Though it has yet to be established, Cullen said they are looking at establishing a potential agreement with the city to help provide maintenance services downtown and expect to present it to the council, outlining more of the specifics at a future date.
The operations manager would oversee the cleaning ambassadors, and community navigator, doing business checks and communicating regularly with public works, parks and recreation and the police department.
The board also plans on working with the city's community and economic development and public works departments to address deteriorating buildings, obsolete signs, problem dumpsters and other nuisances.
Business and economic growth
The board is looking to launch its own capital improvement grant program for $45,000. Further discussion is still needed to identify what specific programs and areas the board would want to invest in, but it could include improvements to streetscape, businesses and properties.
Technical assistance to developers, entrepreneurs and small businesses seeking downtown space or improvement would be able to seek help through the board and the board also is looking to collaborate with the city, Development Association of Rock Island (DARI), Quad Cities Chamber of Commerce and other entities to assist with downtown business development.
The goal is to assist with at least 10 new or expanding business projects in downtown.
The plan also includes bolstering business retention, expansion and attraction in downtown and enhancing streetscape and marketing efforts such as advocating for outdoor dining structures in the final scope of the city's $7 million rebuild downtown project.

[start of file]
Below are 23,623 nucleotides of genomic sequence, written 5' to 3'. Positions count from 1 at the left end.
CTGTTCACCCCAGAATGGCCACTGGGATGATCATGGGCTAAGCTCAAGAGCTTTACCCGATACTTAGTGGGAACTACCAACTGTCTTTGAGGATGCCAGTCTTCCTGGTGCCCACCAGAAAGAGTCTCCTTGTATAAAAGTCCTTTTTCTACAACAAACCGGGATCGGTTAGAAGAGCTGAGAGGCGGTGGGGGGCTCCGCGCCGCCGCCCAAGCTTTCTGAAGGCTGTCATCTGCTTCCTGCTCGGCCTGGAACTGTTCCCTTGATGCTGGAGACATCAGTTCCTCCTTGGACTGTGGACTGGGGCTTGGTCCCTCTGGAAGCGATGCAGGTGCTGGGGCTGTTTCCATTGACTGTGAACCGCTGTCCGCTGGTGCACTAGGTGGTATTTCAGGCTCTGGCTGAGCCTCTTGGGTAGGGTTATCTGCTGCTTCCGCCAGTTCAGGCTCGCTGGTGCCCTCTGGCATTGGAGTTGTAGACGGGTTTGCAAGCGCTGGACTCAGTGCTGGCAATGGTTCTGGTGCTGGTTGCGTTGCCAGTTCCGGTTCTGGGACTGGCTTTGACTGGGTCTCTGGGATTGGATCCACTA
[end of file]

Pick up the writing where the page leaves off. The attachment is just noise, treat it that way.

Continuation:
The $7 million revitalization project includes the reconstruction of the 2nd Avenue pedestrian mall, a downtown dog park and improvements to the overall appearance. The city, in partnership with the downtown alliance, presented the major plan to the council in April and has been working with design and engineering firms.
The $7 million project is being funded with a $3 million grant from Rebuild Illinois, $2.5 million in American Rescue Plan Act funds, and $1.5 million in tax increment financing district funds.
Advocacy and promotions
With this being a new start-up organization, one of the biggest things is promoting what help and services they provide and advocating for the overall improvement and investment into downtown.
Of that, $25,000 is planned to go towards marketing and promotions, $12,000 for office rent, and $3,000 for professional development.
A key area the board plans to focus on is promotions and stakeholder communications by leveraging the downtown alliance platforms to promote downtown as a safe and fun place to live, work, shop and eat. It also includes leveraging partnerships with Visit Quad Cities, Alternating Currents and the chamber.
Gilbert asked whether a unique or signature event for downtown Rock Island is in the works and hopes it is something the board strives for.
In the budget, there is no major funding dedicated to large-scale events but the board is looking to program smaller neighborhood events and is looking into what other events they could get off the ground. Cullen said they hope to strive for a signature event once construction in the downtown is completed.
As downtown revitalization progresses, the budget is fluid and could change in future years depending on where money might need to be rearranged.